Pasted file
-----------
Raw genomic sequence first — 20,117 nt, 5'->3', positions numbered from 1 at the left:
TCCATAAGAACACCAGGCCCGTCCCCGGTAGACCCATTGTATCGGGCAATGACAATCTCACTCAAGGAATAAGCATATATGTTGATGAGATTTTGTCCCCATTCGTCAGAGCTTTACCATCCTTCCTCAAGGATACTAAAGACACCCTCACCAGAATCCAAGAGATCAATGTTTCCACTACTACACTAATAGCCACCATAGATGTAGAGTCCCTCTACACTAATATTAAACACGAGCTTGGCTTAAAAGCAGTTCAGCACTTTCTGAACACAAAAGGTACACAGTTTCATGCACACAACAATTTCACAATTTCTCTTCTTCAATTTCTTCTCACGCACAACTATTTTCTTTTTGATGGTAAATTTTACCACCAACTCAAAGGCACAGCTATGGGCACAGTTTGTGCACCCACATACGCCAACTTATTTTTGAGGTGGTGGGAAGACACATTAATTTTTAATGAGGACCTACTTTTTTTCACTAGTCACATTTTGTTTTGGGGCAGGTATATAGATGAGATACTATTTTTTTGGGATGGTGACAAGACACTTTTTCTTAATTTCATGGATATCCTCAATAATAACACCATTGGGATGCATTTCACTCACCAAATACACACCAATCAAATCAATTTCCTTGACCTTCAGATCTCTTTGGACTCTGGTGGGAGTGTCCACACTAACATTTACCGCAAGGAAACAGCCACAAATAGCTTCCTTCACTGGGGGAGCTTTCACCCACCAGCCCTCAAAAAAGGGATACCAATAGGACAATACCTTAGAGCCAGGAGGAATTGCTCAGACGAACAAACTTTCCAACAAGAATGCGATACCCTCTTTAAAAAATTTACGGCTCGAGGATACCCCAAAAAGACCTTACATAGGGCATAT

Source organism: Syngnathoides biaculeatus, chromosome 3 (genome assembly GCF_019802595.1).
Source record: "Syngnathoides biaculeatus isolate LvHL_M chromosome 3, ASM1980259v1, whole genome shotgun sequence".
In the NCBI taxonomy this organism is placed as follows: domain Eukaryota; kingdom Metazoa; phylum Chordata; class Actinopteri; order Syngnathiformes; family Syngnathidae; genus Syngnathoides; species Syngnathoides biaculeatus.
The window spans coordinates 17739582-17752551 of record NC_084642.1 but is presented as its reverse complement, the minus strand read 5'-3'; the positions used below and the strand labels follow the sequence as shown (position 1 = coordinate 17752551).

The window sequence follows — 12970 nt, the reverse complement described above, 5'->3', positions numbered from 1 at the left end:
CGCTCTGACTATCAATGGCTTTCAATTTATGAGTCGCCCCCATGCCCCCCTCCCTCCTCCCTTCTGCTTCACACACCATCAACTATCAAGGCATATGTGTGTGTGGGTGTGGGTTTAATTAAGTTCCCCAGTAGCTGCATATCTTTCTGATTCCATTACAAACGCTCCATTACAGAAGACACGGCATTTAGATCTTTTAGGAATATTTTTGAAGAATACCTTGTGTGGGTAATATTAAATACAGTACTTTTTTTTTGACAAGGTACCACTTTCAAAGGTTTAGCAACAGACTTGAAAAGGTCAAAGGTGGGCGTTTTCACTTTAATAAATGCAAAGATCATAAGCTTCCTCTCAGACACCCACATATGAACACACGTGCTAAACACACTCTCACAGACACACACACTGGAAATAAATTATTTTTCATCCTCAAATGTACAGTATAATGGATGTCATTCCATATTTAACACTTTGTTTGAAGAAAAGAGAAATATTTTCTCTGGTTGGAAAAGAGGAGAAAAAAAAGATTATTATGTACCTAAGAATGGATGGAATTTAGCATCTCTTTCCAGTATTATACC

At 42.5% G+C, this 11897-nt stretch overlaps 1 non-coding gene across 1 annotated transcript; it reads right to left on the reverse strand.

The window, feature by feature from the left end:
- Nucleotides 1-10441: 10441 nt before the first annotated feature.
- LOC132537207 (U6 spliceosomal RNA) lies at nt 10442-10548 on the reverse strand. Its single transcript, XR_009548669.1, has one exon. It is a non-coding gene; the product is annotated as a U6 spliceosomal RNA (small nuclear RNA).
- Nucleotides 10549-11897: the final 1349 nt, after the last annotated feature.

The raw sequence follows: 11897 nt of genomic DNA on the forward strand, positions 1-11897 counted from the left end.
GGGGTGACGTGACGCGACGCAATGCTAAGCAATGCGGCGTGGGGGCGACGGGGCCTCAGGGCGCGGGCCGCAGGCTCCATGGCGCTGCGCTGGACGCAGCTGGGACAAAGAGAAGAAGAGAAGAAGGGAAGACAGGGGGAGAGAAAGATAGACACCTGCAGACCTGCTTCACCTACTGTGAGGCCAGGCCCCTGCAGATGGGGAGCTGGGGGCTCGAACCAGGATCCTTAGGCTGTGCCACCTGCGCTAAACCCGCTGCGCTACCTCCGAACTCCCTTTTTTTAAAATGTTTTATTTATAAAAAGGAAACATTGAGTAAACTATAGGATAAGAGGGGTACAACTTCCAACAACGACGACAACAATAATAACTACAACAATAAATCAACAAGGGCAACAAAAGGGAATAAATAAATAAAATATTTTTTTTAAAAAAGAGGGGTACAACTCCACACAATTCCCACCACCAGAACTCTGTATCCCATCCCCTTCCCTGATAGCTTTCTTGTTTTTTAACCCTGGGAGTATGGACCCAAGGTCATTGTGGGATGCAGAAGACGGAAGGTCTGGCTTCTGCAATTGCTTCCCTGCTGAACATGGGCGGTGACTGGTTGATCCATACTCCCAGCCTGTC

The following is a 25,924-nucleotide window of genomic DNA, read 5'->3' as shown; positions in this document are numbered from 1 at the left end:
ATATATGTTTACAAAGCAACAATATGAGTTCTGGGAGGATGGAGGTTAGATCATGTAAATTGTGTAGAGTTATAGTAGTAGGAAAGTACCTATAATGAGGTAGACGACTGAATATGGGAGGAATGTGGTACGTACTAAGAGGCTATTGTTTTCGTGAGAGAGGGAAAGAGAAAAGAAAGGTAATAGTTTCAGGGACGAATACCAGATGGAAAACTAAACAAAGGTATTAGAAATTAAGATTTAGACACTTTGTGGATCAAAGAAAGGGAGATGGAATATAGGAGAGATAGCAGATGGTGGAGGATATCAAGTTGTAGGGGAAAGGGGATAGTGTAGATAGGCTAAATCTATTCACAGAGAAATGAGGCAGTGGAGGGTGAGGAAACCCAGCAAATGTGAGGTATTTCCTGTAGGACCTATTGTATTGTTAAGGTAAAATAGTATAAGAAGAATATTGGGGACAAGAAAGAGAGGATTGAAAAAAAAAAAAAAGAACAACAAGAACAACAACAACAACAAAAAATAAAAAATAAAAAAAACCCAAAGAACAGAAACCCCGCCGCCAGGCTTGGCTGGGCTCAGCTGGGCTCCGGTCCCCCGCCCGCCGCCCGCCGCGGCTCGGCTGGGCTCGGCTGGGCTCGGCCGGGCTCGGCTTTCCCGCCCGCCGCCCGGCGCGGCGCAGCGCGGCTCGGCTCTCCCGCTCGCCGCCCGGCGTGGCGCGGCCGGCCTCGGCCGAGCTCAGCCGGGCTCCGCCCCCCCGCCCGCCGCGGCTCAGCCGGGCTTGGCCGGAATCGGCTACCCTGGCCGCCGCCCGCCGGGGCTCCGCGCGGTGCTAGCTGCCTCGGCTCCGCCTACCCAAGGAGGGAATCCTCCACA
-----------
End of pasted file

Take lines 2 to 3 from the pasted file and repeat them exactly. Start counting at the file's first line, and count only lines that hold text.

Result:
TCCATAAGAACACCAGGCCCGTCCCCGGTAGACCCATTGTATCGGGCAATGACAATCTCACTCAAGGAATAAGCATATATGTTGATGAGATTTTGTCCCCATTCGTCAGAGCTTTACCATCCTTCCTCAAGGATACTAAAGACACCCTCACCAGAATCCAAGAGATCAATGTTTCCACTACTACACTAATAGCCACCATAGATGTAGAGTCCCTCTACACTAATATTAAACACGAGCTTGGCTTAAAAGCAGTTCAGCACTTTCTGAACACAAAAGGTACACAGTTTCATGCACACAACAATTTCACAATTTCTCTTCTTCAATTTCTTCTCACGCACAACTATTTTCTTTTTGATGGTAAATTTTACCACCAACTCAAAGGCACAGCTATGGGCACAGTTTGTGCACCCACATACGCCAACTTATTTTTGAGGTGGTGGGAAGACACATTAATTTTTAATGAGGACCTACTTTTTTTCACTAGTCACATTTTGTTTTGGGGCAGGTATATAGATGAGATACTATTTTTTTGGGATGGTGACAAGACACTTTTTCTTAATTTCATGGATATCCTCAATAATAACACCATTGGGATGCATTTCACTCACCAAATACACACCAATCAAATCAATTTCCTTGACCTTCAGATCTCTTTGGACTCTGGTGGGAGTGTCCACACTAACATTTACCGCAAGGAAACAGCCACAAATAGCTTCCTTCACTGGGGGAGCTTTCACCCACCAGCCCTCAAAAAAGGGATACCAATAGGACAATACCTTAGAGCCAGGAGGAATTGCTCAGACGAACAAACTTTCCAACAAGAATGCGATACCCTCTTTAAAAAATTTACGGCTCGAGGATACCCCAAAAAGACCTTACATAGGGCATAT

Source organism: Syngnathoides biaculeatus, chromosome 3 (genome assembly GCF_019802595.1).